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Family Foot & Ankle

Keep Feet in Shape for Baseball Season

Opening Day is just a few weeks away! (March 29, to be exact.) Although it’s been a rough couple of years for the Reds, hope never dies—and who knows? With Joey Votto leading the way on offense and a little bit more health and consistency with the pitching staff, there’s always a chance, right?

opening day

Of course, the pros aren’t the only ones gearing up for (or already in the thick of) a new season. The college baseball and softball seasons are already a month old. Little League took off early this month, while our high school athletes officially begin play the weekend before the Reds do.

We do love our baseball here. But regardless of whether you play in front of crowds of adoring fans, or just play for fun, it’s important to be safe and avoid foot and ankle injuries as much as possible. Although you can never guarantee you won’t get hurt, you usually can reduce your risk by making smart decisions about equipment, training, and play.

Common Baseball and Softball Injuries

Injuries associated with baseball and softball are something we see and treat frequently, including those on the following (partial) list.

Ankle sprains. Sprains can happen to any player on the field in almost any situation. You might slip when rounding the bases, taking an unexpected tumble while fielding a grounder, or even after an awkward slide into second.

It’s important to note that there are actually several different types of sprains. While a “lateral” sprain on the outside of the ankle is the most common, sprains can also occur on the inside (medial) and above (“high ankle sprain”) the joint. No matter what type of sprain you sustain, however, you should always see a foot specialist right away for treatment. Otherwise, you risk developing chronic pain and instability.


Foot fractures. Chronic stress fractures may develop over the course of a long season due to overuse. However, traumatic fractures are usually a more significant concern. These are generally caused by a high-impact collision from sliding, or even fouling a ball straight into your foot.

Please note that sometimes broken ankles are misidentified as merely sprains. In fact, when both a sprain and break occur during the same injury, the symptoms of the sprain may “hide” the more serious damage underneath. This is another reason you should never take chances with ankle injuries and always seek immediate treatment.

Heel and arch pain. Catchers are at especially high risk for developing arch pain, given the difficult crouching stance. However, injuries to the heels and arches (such as plantar fasciitis or Achilles tendinitis) can occur in any player due to overtraining.

Toe and toenail injuries. Running, wearing cleats that are too small, or fouling a ball off your foot can lead to jams, stubs, bruised toenails (subungual hematoma), or ingrown toenails. Catchers are again more at risk due to their position and stance. Pitchers are as well, due to the amount of torque on the front of the foot while delivering the pitch.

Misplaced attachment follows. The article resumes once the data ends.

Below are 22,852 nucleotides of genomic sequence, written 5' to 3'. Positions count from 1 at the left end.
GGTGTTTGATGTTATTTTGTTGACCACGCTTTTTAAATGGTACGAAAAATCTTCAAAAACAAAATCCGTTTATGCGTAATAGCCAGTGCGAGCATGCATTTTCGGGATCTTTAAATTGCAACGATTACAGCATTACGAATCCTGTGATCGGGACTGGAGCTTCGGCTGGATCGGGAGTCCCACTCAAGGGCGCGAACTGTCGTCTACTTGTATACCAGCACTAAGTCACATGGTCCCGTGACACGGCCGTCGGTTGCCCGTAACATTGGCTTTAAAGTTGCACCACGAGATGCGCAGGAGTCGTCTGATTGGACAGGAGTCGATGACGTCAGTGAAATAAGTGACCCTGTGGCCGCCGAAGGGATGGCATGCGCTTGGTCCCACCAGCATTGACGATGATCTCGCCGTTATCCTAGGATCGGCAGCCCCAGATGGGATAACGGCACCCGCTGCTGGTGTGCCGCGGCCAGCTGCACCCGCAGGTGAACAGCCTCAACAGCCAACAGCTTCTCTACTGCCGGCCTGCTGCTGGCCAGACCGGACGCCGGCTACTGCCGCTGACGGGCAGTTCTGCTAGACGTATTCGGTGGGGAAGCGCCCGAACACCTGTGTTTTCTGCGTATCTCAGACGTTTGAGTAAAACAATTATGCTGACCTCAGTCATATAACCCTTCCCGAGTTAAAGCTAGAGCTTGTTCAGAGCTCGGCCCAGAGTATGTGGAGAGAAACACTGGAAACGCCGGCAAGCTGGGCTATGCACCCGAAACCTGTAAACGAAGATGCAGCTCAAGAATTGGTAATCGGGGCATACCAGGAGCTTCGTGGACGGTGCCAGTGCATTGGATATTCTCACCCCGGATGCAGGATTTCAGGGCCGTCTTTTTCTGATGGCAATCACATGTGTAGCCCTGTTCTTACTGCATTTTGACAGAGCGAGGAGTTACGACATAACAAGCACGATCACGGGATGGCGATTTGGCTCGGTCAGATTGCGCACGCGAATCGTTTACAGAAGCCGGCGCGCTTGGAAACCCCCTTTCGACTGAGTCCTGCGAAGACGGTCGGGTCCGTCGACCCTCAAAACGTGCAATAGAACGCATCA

Injury Prevention Strategies

If you want to avoid a painful foot or ankle problem scuttling a promising season (not to mention making your entire life much more difficult for a few weeks or months), remember to take good care of yourself.

Slow and steady training. If you’re just emerging from your winter hibernation, don’t throw yourself back into the game with gusto. Start slow and build up your pre-season training gradually. This gives your body time to adjust and reduces injury risk.

You should also learn and practice proper mechanics for fielding, batting, pitching, and especially sliding. Sliding technique is especially important, since this is one of the most dangerous regular activities performed in a baseball game. Talk with your coach if you aren’t comfortable or aren’t sure you’re doing it correctly.

sliding into second

Equip yourself properly. Get a good, comfortable pair of baseball or softball cleats that fit your feet properly. (Don’t try to get away with re-using your cleats from another sport; they won’t give you the support or protection you need.) You might also consider additional aids, such as:

  • Shin guards to protect your legs at the plate
  • An ankle brace to stabilize a wobbly or injury-prone ankle
  • Knee savers to help with strain if you’re a catcher
  • Custom orthotics to cushion and support feet while you play

Don’t shrug off treatment. The natural inclination of almost every athlete? Keep playing until your foot is literally about to fall off. Or, get back on the field as soon as the pain becomes remotely bearable again.

Suppress those instincts and listen to your body! The best way to avoid making a bad situation worse is to seek out professional treatment as soon as possible, then wait until you’re fully healed to make a return. Trying to play through the pain or shrug off your recovery instructions will only increase your risk of developing chronic struggles.

Don’t worry—we know how much you love playing, and we’ve got your back. We treat athletes of all ages every day, and our foremost goal is getting you back in the game as quickly as possible. From innovative conservative treatments to advanced surgical procedures, our team can offer comprehensive treatment options for almost any type of foot and ankle injury—and tailor our approach to meet your needs.

To schedule an appointment with us at one of our six convenient locations—including one in Kentucky—please call us toll free at (888) 689-3317.

Dr. Cynthia Miller
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Dr. Cynthia Miller is a board certified podiatrist who has been established in the Cincinnati area since 2004.
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